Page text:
ASN's Mission

ASN leads the fight to prevent, treat, and cure kidney diseases throughout the world by educating health professionals and scientists, advancing research and innovation, communicating new knowledge, and advocating for the highest quality care for patients.

learn more

Contact ASN

1401 H St, NW, Ste 900, Washington, DC 20005

email@asn-online.org

202-640-4660

The Latest on Twitter

Kidney Week

Abstract: FR-PO978

Proliferation of Intercalated Cells in Cystic Epithelium of Principal Cell-Specific Tsc1-KO Mice

Session Information

Category: Genetic Diseases of the Kidney

  • 1001 Genetic Diseases of the Kidney: Cystic

Authors

  • Barone, Sharon L., University of Cincinnati, Cincinnati, Ohio, United States
  • Zahedi, Kamyar A., University of Cincinnati, Cincinnati, Ohio, United States
  • Brooks, Marybeth, University of Cincinnati, Cincinnati, Ohio, United States
  • Somlo, Stefan, Yale University , New Haven, Connecticut, United States
  • Xu, Jie, University of Cincinnati, Cincinnati, Ohio, United States
  • Bissler, John J., Le Bonheur Children's Hospital and St. Jude Children's Research Hospital, Memphis, Tennessee, United States
  • Soleimani, Manoocher, University of Cincinnati, Cincinnati, Ohio, United States
Background

Tuberous sclerosis complex (TSC) is a genetic disorder caused by inactivation of either TSC1 or TSC2 genes and affects multiple organs. In the kidney, TSC presents with development of angiomyolipomas and renal cysts, which lead to renal failure. Despite our knowledge regarding its genetics, little is known about the promotion of cyst growth and enlargement in TSC.

Methods

Mice with principal cell specific inactivation of Tsc1 (Tsc1 floxed mice crossed with Aqp-2-promoter driven cre mice) develop an increasing number of cortical cysts as they age.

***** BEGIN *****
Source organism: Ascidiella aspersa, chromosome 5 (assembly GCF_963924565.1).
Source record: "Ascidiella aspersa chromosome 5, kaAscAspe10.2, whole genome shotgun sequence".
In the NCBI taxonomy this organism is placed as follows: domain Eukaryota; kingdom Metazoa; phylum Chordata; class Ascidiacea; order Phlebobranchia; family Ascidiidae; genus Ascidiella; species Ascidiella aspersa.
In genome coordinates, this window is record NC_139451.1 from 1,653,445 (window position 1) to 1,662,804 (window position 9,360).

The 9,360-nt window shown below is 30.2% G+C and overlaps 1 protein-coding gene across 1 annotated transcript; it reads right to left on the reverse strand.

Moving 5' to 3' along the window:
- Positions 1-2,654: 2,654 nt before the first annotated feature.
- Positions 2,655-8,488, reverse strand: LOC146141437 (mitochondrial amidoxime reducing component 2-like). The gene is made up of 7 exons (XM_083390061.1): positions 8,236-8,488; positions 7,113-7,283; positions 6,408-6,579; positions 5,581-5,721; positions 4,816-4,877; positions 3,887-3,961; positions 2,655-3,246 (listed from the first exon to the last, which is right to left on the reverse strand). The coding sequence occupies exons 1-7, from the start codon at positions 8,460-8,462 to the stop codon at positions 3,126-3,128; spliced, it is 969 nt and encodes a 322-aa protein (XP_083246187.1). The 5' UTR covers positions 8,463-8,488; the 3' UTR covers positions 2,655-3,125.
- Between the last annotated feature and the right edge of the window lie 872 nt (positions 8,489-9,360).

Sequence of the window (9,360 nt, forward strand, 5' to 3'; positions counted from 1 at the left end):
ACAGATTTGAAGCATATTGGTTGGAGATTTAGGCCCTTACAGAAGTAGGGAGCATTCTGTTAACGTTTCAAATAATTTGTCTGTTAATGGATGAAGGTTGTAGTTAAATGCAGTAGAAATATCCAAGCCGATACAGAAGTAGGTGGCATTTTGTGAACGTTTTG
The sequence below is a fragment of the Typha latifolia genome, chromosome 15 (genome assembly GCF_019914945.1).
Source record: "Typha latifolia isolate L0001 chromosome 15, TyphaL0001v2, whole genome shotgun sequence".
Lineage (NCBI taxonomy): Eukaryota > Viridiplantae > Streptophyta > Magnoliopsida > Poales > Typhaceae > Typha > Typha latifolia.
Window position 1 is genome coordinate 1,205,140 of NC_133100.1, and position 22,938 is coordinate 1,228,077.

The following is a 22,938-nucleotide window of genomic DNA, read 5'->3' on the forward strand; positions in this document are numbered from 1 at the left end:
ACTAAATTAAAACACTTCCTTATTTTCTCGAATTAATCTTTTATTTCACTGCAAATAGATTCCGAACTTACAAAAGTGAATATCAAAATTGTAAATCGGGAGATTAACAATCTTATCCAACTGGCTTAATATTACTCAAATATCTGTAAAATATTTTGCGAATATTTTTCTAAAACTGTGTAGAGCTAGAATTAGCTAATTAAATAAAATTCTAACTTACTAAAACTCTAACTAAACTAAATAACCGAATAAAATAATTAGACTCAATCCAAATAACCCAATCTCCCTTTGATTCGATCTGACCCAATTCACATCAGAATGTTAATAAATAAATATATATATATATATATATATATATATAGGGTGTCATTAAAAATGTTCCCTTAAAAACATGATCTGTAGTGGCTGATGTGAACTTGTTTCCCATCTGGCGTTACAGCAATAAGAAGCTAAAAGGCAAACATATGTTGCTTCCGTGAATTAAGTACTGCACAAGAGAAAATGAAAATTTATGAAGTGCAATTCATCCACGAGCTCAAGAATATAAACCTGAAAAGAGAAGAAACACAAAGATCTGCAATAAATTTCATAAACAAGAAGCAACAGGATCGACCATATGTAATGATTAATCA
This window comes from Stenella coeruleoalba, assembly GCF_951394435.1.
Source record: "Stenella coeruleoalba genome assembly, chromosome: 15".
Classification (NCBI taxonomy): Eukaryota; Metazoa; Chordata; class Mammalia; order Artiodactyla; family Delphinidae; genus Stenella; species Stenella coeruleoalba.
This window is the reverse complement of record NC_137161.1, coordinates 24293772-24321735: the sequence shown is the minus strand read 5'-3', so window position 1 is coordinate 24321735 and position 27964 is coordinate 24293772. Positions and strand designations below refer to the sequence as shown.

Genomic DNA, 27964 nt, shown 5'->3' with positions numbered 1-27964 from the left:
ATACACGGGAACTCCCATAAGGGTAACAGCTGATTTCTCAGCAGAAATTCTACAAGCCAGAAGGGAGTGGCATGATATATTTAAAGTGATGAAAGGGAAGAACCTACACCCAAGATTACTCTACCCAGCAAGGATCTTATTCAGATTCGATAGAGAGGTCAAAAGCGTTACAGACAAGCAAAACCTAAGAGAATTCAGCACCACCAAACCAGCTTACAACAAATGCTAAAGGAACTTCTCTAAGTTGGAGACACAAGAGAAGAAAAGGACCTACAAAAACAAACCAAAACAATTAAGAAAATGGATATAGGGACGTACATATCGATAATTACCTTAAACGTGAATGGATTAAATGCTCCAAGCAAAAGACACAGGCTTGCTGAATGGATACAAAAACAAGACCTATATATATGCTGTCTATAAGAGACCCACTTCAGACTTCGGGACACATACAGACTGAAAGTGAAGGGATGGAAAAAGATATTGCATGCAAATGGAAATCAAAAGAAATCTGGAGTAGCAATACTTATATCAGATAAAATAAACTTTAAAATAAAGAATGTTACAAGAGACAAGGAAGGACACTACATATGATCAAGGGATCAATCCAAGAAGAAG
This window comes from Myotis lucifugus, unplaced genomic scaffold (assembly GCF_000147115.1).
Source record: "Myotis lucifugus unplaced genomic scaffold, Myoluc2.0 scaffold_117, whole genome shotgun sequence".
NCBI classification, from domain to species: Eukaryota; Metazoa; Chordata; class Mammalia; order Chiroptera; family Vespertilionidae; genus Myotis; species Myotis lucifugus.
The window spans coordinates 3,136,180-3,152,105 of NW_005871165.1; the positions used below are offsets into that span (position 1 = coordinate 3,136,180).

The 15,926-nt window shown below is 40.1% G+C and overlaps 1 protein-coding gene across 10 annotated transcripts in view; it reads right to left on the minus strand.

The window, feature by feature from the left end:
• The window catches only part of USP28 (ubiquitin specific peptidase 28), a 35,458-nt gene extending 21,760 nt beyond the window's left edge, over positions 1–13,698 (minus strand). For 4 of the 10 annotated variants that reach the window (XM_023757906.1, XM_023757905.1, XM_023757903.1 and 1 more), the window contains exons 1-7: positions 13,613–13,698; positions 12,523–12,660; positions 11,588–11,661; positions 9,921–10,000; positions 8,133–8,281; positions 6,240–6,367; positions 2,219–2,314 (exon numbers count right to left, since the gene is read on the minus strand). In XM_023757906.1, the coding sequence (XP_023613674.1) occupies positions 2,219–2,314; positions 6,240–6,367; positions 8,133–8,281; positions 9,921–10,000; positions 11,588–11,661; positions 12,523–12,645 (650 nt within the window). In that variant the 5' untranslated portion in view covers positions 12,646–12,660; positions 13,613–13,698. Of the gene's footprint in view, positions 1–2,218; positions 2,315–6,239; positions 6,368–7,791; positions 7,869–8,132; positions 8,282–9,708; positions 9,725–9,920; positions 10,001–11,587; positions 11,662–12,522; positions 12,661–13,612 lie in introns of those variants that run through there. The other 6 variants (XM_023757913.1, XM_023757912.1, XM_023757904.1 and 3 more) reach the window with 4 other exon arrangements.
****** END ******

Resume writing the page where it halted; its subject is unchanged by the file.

Results

Single and double immunofluorescence labeling studies demonstrated that cyst epithelium is predominantly comprised of A-intercalated (IC) cells, as shown by strong expression of apical H+-ATPase and pro-renin receptor (PRR). Cyst formation in Tsc1-KO mice is preceded by extensive areas of proliferation in the cortical collecting ducts (CCD), which are exclusively comprised of mitotically active (PCNA-positive) A-intercalated cells. This is distinct from a mouse model of ADPKD (Pkd1-KO mice), in which CCD-derived cystic epithelium contains numerous principal cells. Expression of Foxi1 transcription factor, a master regulator of intercalated cells and their acid base transport machinery, robustly increased in kidneys of young Tsc1-KO mice. Kidney cysts show mTORC1 activation in intercalated cells as determined by phosphorylation of p70-S6 kinase 1 (S6K1). Kidney cysts from humans with TSC display a similar preponderance of intercalated cells in their epithelium.

Conclusion

We propose that the robust proliferation and propagation of A-intercalated cells is crucial to kidney cystogenesis in Tsc1-KO mice. We further propose that unlike cysts in PKD, which respond to AVP antagonism by reduction in their fluid secretion and size, TSC1 cysts, which hardly contain any principal cells will be resistant to AVP antagonists. We suggest that the pathogenesis of kidney cyst formation and fluid secretion into the cyst in TSC is distinct from PKD, is associated with proliferation of intercalated cells and gradual disappearance of principal cells in cyst epithelium, is independent of AVP-receptor/ADH axis and is energized by H+-ATPase and Pro-renin Receptor.

Funding

  • NIDDK Support